The wind rose

The wind rose

The wind rose is a diagram that schematically represents the origin of the winds that persist in a certain region during a rather long period of time.
The wind rose is also called the wind star or the symbol of the winds.
The simplest wind rose is the one with four points which correspond to the four cardinal points: North, South, East and West.
The wind rose is also a graphical statistical analysis tool for directional data that is used, especially in meteorology as it allows you to synthetically represent the distribution of wind speeds by direction of origin in a given place.
It is a polar graph in which for each direction the arms are colored with bands corresponding to the wind speed classes. In this graph also the length of the arms varies according to the frequency of the winds for each direction.
The Rosa dei Venti is perhaps the most widespread symbol in boating but also in other sectors such as aeronautics.
In addition to the simpler wind rose, which is the four-point one, there are other veins, including 8-pointed ones, each of which identifies a cardinal point (primary or secondary) and a characteristic wind of the Mediterranean sea. The wind blowing from the north is called Tramontana, the wind from the south is called Ostro or Mezzogiorno, from the east we have the east, from the west the west. The other four points indicate North-East (Grecale), South-East (Scirocco), South-West (Libeccio) and North-East (Mistral).
But there are not only with 4 and 8, wind roses with 16 points, based on the degree of precision that you want to obtain, but it is possible to represent the same scheme also with 32, 62 or even 128 points.
At the time of sailing, the wind rose also had 32 subdivisions, called only “rhombuses” or “quarts”. For example, “six-quarter wind” meant that the wind blew from the direction indicated by the sixth fourth, counting clockwise from the north or the bow of the ship.
However that may be, the history of the winds, as we know it today, has in any case a long history that is lost in that of boating.

At the time of Homer, Mediterranean navigation took place mainly using known and visible coastal landmarks, while in the rare crossings on the high seas it was generally sufficient to observe the position of the sun or stars. In the case of overcast skies, the only help to sailors was represented by their knowledge of the winds which, blowing from generally constant directions, allowed to follow the desired routes.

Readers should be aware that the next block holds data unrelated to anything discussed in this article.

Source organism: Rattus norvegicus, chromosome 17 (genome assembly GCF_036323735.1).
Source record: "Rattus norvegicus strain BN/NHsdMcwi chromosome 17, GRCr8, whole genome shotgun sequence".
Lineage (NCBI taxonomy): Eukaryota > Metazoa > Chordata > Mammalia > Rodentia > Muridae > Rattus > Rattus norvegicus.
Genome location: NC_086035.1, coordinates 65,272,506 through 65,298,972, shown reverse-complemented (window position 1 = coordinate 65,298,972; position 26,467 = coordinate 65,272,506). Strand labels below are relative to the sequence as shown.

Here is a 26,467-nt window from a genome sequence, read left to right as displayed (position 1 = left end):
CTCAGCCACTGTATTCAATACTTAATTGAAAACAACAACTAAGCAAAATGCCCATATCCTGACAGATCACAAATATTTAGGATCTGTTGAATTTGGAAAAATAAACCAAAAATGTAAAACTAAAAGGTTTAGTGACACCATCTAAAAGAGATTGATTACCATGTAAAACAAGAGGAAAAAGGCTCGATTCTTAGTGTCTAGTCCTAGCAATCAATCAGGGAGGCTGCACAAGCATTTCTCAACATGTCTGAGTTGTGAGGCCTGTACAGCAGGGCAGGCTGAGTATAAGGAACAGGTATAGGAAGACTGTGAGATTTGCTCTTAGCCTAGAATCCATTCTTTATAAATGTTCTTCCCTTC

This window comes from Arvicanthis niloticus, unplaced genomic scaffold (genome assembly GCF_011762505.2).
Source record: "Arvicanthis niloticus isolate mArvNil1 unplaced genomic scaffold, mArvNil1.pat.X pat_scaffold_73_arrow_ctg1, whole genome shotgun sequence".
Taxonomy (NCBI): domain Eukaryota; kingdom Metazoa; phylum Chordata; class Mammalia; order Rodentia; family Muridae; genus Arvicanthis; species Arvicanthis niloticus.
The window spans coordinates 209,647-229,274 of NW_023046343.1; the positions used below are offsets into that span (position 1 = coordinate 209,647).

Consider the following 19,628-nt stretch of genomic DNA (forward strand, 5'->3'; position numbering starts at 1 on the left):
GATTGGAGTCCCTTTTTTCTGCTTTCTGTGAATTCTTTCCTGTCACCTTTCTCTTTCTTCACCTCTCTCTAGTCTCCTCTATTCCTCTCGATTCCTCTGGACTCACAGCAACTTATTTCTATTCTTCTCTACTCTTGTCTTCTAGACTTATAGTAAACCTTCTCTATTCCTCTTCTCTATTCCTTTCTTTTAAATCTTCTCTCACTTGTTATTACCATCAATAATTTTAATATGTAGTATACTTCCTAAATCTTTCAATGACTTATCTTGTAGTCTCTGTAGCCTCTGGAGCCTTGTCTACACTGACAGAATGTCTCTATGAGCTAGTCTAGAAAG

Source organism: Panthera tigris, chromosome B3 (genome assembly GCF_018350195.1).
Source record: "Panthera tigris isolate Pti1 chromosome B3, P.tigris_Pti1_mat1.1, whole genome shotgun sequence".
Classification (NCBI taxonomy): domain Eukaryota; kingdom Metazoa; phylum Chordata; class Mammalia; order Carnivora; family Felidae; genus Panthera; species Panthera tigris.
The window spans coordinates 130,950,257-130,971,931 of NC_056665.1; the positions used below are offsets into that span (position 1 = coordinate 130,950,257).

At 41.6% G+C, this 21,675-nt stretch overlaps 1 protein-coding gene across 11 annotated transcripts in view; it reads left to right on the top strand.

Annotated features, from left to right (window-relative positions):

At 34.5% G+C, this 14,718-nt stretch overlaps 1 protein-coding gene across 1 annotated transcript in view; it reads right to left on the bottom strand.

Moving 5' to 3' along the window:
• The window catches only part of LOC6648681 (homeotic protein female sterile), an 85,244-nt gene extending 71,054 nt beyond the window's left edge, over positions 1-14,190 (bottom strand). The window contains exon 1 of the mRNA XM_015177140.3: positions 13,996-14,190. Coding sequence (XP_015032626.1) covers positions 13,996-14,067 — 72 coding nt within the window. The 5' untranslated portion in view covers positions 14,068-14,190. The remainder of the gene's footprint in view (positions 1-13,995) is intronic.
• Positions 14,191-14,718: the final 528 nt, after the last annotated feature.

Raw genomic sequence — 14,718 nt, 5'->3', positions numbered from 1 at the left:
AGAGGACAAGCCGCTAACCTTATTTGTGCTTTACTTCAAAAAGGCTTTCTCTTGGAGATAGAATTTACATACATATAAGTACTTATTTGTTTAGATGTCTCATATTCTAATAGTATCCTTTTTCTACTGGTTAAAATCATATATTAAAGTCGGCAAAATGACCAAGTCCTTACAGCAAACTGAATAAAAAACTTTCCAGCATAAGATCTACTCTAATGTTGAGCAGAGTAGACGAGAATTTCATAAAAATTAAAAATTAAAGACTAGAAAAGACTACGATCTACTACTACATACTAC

In ancient times, eight winds were known to the Greeks (Boreas, the North; Kaikias, the North-East; Apeliotes, the East; Euros, the South-east; Notos, the South; Lips, the South-West; Zephyros , the West; and Skiron the North-West) and generally made each wind coincide with the direction to follow for a particular route.
In this sense, the Tower of Winds in Athens could be considered a huge and primordial wind rose on which eight semi-divine creatures still indicate the directions of the winds.
It was Pliny who resumed his Hellenic studies and represented an 8-pointed Rosa dei Venti specific for sailors, translating the names into Latin in the first century AD.
However, it is necessary to arrive at the year 1000 to have an evolution and technical progress in the use of this system, when the growing commercial traffic with the East stimulated the improvement of navigation systems.
The creation of an effective compass to be used on board ships most probably dates back to the thirteenth century, as demonstrated by the appearance of a nautical chart with the compass rose divided into 64 sectors, obtained by dividing the eight classic winds (now named, by Clockwise north: Tramontana, Greco, Levante, Scirocco, Ostro, Libeccio, Ponente, Maestro) in four quarters each.
Obviously the introduction of the compass replaced the observation of the winds as the main reference point in navigation, and the development of ever more in-depth knowledge in the field of mathematics made ocean navigation possible, starting the era of great discoveries.

Guido Bissanti